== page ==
Review Summary: Join disco outfit Boney M. on their nocturnal journey to the planet Venus.
No doubt this modest group is often surpassed by other larger pop/disco acts at the time, but Boney M. is essentially just as fun and as invigorating as other similar disco performers. Their 1978 album [i]Nightflight to Venus[i] is cool, stylistic, experimental and at times even a bit conceptual. This is indeed what gives them a rounded, complete sound and thought-provoking design, setting them apart from other quintessential acts at the time such as Donna Summers
, the Bee Gees
Producer Frank Farian
is the architect of this record and indeed the group. His musical influence is noted, but the real sound of the group dwells within the fashionable production of the album. Farian manages to find a suitable equilibrium between spongy walls of sound and wobbling pieces of jelly-like arrangements; each track manages to share this quality in some manner. There is no track without warm bass, dynamic percussion, multi-genre articulations, some sort of clever instrumental lick, or experimental sound effect hook. Farian takes almost any opportunity to fill every space and gap with something attractive. Despite this occupied sound, the record is still completely made of disco candy, and very much something to bop to, rather than to immerse yourself in.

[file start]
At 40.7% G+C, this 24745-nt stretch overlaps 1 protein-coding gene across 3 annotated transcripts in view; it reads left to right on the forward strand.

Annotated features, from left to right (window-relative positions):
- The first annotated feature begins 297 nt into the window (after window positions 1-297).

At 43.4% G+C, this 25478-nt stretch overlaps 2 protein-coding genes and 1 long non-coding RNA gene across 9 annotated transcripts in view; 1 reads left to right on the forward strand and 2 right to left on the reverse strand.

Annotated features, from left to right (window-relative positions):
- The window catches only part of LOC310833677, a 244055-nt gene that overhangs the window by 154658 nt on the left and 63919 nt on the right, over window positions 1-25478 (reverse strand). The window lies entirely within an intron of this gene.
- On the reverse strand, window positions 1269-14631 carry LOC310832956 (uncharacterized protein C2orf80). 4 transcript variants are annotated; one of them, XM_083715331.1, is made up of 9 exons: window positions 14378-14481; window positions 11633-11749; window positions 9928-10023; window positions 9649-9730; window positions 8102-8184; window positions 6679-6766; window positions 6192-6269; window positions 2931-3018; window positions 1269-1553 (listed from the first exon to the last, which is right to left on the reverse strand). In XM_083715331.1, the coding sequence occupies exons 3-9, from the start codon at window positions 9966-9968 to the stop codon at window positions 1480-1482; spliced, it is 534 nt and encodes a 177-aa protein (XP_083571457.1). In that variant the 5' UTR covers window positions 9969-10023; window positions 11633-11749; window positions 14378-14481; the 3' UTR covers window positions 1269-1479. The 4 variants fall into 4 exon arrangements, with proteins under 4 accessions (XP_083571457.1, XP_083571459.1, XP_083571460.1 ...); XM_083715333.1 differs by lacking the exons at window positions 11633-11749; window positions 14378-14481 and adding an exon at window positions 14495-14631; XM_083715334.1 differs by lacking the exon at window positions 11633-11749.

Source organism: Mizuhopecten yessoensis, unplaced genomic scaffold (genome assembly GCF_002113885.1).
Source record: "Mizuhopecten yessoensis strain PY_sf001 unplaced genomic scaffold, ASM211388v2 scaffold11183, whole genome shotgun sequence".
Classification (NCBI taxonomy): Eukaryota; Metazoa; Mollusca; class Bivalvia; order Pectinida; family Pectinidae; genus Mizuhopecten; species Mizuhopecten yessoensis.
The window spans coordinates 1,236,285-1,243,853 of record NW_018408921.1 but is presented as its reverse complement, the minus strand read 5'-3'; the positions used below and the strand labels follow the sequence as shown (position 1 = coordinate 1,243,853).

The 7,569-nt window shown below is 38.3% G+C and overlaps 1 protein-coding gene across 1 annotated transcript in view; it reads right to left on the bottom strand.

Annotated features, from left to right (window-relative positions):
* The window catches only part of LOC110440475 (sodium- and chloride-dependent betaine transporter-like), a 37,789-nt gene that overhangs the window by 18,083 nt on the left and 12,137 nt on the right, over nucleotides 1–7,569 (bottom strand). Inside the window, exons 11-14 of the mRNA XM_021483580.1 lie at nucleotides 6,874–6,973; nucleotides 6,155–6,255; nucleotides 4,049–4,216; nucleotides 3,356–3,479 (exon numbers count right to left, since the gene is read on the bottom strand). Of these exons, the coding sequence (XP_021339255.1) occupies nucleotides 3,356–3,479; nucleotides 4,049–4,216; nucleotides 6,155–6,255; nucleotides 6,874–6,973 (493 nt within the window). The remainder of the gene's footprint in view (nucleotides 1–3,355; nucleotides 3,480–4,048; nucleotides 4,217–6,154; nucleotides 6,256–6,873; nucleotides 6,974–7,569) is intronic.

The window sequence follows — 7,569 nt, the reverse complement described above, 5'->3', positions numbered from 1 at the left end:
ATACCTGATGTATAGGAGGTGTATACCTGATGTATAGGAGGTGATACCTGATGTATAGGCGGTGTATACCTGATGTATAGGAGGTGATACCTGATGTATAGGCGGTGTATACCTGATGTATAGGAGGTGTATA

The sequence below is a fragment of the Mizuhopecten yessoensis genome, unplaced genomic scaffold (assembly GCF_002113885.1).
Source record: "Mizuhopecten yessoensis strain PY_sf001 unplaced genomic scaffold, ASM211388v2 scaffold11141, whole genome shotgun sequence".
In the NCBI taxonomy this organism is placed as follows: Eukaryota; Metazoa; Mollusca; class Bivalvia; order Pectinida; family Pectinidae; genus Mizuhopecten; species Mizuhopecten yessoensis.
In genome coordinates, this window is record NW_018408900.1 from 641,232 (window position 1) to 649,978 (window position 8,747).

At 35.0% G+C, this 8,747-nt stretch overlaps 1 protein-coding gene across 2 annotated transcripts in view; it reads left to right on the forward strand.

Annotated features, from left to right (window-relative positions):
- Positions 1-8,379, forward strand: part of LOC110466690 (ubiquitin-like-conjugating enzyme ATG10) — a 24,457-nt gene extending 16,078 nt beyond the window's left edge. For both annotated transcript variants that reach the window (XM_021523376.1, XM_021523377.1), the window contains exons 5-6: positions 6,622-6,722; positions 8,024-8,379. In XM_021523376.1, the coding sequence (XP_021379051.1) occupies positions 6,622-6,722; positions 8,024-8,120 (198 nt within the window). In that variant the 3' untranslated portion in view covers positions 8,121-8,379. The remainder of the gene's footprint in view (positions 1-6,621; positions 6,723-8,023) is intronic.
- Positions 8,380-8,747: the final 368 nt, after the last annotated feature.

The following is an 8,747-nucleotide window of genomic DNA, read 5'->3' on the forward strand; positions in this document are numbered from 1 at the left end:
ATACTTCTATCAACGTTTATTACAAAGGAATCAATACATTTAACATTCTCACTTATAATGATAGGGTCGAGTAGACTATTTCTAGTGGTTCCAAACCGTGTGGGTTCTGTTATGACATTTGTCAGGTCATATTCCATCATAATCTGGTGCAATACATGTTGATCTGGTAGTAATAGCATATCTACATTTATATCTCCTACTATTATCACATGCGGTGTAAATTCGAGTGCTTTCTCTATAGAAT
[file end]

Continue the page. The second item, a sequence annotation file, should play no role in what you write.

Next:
Beginning with the title track, one may be somewhat amused by the rendition of the setting, involving a launch pad and transistor infected voice counting down from 10 to a blastoff. Soon to follow is the stereoscopic drum rhythm that sways between your speakers. The effect rather leaves you hypnotised, before you’re strung seamlessly into the following sequel track, Rasputin, an account of the Russian spiritualist, Grigori Rasputin
. The introductory percussion that's signified in the first opening tracks also decorates the album as a whole. This inevitably drives the sound around the disco floor as if it were on a set of rails, and also hardens the candy like arrangements. While the album isn’t amongst classic disco creations of the time, it is of its own importance, and this is showcased in hit single tracks such as the beach party anthem "Rivers of Babylon," and the wacky wheeled, brassy "Brown Girl in the Ring." Other distinguishable tracks include "Voodoochild" and "Never Change Lovers in the Middle of the Night," both of which are powerfully modelled towards the disco movement itself. Then there is the very guitar driven "Painterman," a mix between pop-rock and dance fusion, followed immediately by the very slick and cool sounding "He Was a Steppenwolf," reliant on a curving bass line and catchy chorus.
At times the album is a hairs length too viscous, and does become churned in its own achievements a little bit excessively. It isn’t so much that it becomes degrading to the sound, but rather more tedious in its structure. So why is this so bad? Well it isn’t really but it will affect anyone who isn’t used to the motive of the genre itself. This release is certainly not a good introductory album for someone yearning to explore the genre, but it is nonetheless well presented in its own right.
As a whole the piece is thoroughly pleasing, both musically and lyrically (yes lyrically!), and not completely filled with middle-class tracks. They all can be enjoyed, or at least danced to in some way. Nightflight to Venus is one of Boney M’s healthier accomplishments (possibly one of the better disco records to emerge from the late 70’s), and therefore a must for any unyielding disco fan wishing to submerge themselves in the warmth of a multicoloured light display, complete with complementary ear-candy.